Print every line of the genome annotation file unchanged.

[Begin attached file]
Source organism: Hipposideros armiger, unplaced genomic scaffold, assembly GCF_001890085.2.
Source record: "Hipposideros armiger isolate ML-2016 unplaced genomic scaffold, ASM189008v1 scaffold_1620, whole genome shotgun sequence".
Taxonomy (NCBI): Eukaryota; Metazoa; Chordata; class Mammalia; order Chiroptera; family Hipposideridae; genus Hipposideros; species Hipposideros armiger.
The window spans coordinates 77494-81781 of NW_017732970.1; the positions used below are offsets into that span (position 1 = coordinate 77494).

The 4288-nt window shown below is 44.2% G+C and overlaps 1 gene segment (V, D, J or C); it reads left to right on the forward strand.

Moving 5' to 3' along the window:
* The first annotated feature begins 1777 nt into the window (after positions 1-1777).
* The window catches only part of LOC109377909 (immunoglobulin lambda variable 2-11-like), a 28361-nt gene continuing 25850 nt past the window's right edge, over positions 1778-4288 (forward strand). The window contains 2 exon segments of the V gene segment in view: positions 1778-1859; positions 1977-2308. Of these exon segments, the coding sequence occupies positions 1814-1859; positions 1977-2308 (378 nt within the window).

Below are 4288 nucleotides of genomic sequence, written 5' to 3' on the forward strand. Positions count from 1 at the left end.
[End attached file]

Source organism: Hipposideros armiger, unplaced genomic scaffold, assembly GCF_001890085.2.
Source record: "Hipposideros armiger isolate ML-2016 unplaced genomic scaffold, ASM189008v1 scaffold_1620, whole genome shotgun sequence".
Taxonomy (NCBI): Eukaryota; Metazoa; Chordata; class Mammalia; order Chiroptera; family Hipposideridae; genus Hipposideros; species Hipposideros armiger.
The window spans coordinates 77494-81781 of NW_017732970.1; the positions used below are offsets into that span (position 1 = coordinate 77494).

The 4288-nt window shown below is 44.2% G+C and overlaps 1 gene segment (V, D, J or C); it reads left to right on the forward strand.

Moving 5' to 3' along the window:
* The first annotated feature begins 1777 nt into the window (after positions 1-1777).
* The window catches only part of LOC109377909 (immunoglobulin lambda variable 2-11-like), a 28361-nt gene continuing 25850 nt past the window's right edge, over positions 1778-4288 (forward strand). The window contains 2 exon segments of the V gene segment in view: positions 1778-1859; positions 1977-2308. Of these exon segments, the coding sequence occupies positions 1814-1859; positions 1977-2308 (378 nt within the window).

Below are 4288 nucleotides of genomic sequence, written 5' to 3' on the forward strand. Positions count from 1 at the left end.